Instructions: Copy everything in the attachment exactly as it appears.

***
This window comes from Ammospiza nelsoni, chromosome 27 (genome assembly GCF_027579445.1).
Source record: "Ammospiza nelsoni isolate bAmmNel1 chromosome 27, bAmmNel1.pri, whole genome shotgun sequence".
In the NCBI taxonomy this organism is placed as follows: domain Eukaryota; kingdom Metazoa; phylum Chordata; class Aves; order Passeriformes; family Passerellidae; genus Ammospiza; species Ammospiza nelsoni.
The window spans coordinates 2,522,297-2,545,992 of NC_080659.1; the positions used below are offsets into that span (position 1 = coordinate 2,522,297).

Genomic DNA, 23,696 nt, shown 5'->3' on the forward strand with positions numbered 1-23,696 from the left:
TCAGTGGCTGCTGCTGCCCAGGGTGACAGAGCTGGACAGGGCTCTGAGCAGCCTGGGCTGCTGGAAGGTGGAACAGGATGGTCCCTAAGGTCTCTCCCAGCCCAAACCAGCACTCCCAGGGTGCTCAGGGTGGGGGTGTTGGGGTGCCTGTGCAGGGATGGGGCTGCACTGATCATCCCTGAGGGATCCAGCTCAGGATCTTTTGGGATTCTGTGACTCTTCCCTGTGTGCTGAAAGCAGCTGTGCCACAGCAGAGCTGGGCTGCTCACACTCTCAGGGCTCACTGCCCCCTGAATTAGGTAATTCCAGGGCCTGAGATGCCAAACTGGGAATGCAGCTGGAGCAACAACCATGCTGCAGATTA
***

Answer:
This window comes from Ammospiza nelsoni, chromosome 27 (genome assembly GCF_027579445.1).
Source record: "Ammospiza nelsoni isolate bAmmNel1 chromosome 27, bAmmNel1.pri, whole genome shotgun sequence".
In the NCBI taxonomy this organism is placed as follows: domain Eukaryota; kingdom Metazoa; phylum Chordata; class Aves; order Passeriformes; family Passerellidae; genus Ammospiza; species Ammospiza nelsoni.
The window spans coordinates 2,522,297-2,545,992 of NC_080659.1; the positions used below are offsets into that span (position 1 = coordinate 2,522,297).

Genomic DNA, 23,696 nt, shown 5'->3' on the forward strand with positions numbered 1-23,696 from the left:
TCAGTGGCTGCTGCTGCCCAGGGTGACAGAGCTGGACAGGGCTCTGAGCAGCCTGGGCTGCTGGAAGGTGGAACAGGATGGTCCCTAAGGTCTCTCCCAGCCCAAACCAGCACTCCCAGGGTGCTCAGGGTGGGGGTGTTGGGGTGCCTGTGCAGGGATGGGGCTGCACTGATCATCCCTGAGGGATCCAGCTCAGGATCTTTTGGGATTCTGTGACTCTTCCCTGTGTGCTGAAAGCAGCTGTGCCACAGCAGAGCTGGGCTGCTCACACTCTCAGGGCTCACTGCCCCCTGAATTAGGTAATTCCAGGGCCTGAGATGCCAAACTGGGAATGCAGCTGGAGCAACAACCATGCTGCAGATTA